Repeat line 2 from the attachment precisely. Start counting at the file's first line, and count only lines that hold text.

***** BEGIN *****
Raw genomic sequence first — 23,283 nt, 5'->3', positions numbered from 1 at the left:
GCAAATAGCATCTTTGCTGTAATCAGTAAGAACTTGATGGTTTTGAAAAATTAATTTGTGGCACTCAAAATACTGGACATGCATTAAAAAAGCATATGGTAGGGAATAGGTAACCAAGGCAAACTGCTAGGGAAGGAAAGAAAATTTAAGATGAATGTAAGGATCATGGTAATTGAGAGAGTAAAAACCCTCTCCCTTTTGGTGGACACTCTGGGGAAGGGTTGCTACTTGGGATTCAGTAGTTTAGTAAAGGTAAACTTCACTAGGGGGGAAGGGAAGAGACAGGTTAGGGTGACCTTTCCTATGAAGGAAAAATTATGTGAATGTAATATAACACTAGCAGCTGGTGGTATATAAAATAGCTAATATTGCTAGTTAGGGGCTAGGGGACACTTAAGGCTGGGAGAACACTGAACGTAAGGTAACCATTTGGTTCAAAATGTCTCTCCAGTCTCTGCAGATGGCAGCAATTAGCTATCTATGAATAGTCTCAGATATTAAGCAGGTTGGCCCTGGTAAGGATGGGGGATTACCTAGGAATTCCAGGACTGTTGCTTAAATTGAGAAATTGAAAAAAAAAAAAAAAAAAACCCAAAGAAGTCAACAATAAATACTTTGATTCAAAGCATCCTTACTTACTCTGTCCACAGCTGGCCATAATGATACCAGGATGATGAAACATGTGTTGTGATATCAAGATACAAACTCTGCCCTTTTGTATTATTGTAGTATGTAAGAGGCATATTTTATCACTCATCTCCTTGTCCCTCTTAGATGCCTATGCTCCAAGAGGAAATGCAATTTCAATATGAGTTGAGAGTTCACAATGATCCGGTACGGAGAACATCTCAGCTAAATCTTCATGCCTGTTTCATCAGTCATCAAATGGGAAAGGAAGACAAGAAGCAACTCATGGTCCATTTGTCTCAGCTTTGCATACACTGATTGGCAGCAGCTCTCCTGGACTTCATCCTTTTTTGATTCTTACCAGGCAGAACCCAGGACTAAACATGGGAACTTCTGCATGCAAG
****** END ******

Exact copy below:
GCAAATAGCATCTTTGCTGTAATCAGTAAGAACTTGATGGTTTTGAAAAATTAATTTGTGGCACTCAAAATACTGGACATGCATTAAAAAAGCATATGGTAGGGAATAGGTAACCAAGGCAAACTGCTAGGGAAGGAAAGAAAATTTAAGATGAATGTAAGGATCATGGTAATTGAGAGAGTAAAAACCCTCTCCCTTTTGGTGGACACTCTGGGGAAGGGTTGCTACTTGGGATTCAGTAGTTTAGTAAAGGTAAACTTCACTAGGGGGGAAGGGAAGAGACAGGTTAGGGTGACCTTTCCTATGAAGGAAAAATTATGTGAATGTAATATAACACTAGCAGCTGGTGGTATATAAAATAGCTAATATTGCTAGTTAGGGGCTAGGGGACACTTAAGGCTGGGAGAACACTGAACGTAAGGTAACCATTTGGTTCAAAATGTCTCTCCAGTCTCTGCAGATGGCAGCAATTAGCTATCTATGAATAGTCTCAGATATTAAGCAGGTTGGCCCTGGTAAGGATGGGGGATTACCTAGGAATTCCAGGACTGTTGCTTAAATTGAGAAATTGAAAAAAAAAAAAAAAAAAACCCAAAGAAGTCAACAATAAATACTTTGATTCAAAGCATCCTTACTTACTCTGTCCACAGCTGGCCATAATGATACCAGGATGATGAAACATGTGTTGTGATATCAAGATACAAACTCTGCCCTTTTGTATTATTGTAGTATGTAAGAGGCATATTTTATCACTCATCTCCTTGTCCCTCTTAGATGCCTATGCTCCAAGAGGAAATGCAATTTCAATATGAGTTGAGAGTTCACAATGATCCGGTACGGAGAACATCTCAGCTAAATCTTCATGCCTGTTTCATCAGTCATCAAATGGGAAAGGAAGACAAGAAGCAACTCATGGTCCATTTGTCTCAGCTTTGCATACACTGATTGGCAGCAGCTCTCCTGGACTTCATCCTTTTTTGATTCTTACCAGGCAGAACCCAGGACTAAACATGGGAACTTCTGCATGCAAG